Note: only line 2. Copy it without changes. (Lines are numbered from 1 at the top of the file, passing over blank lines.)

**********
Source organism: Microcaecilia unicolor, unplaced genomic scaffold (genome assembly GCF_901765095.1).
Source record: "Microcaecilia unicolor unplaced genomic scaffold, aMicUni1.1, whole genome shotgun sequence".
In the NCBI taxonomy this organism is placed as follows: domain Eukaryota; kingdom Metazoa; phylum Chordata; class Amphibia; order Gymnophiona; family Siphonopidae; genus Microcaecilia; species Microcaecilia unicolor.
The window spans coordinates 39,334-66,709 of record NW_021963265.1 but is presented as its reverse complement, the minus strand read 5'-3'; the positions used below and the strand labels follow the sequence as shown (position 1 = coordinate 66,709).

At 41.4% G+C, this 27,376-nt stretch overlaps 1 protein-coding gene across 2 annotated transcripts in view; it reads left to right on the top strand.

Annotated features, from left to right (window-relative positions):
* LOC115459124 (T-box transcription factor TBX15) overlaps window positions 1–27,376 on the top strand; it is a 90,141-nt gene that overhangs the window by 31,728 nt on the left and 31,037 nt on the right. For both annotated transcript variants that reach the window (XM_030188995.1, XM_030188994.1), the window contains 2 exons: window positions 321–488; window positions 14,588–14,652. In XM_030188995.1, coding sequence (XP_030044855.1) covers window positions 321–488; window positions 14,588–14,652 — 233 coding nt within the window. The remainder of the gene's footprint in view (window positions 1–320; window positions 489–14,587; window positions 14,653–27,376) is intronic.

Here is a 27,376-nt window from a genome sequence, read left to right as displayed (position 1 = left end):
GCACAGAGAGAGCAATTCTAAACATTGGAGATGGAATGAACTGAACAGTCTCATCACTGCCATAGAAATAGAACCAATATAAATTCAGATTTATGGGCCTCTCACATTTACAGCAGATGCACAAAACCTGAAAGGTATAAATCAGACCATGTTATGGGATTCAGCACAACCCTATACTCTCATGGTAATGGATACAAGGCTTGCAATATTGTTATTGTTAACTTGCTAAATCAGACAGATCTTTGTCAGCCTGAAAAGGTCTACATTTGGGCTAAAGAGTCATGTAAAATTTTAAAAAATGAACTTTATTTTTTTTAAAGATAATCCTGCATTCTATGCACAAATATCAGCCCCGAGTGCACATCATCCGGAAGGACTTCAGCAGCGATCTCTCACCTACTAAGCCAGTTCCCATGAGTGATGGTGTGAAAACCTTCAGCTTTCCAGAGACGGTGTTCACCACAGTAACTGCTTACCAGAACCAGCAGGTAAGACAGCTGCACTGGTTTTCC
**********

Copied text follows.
Source record: "Microcaecilia unicolor unplaced genomic scaffold, aMicUni1.1, whole genome shotgun sequence".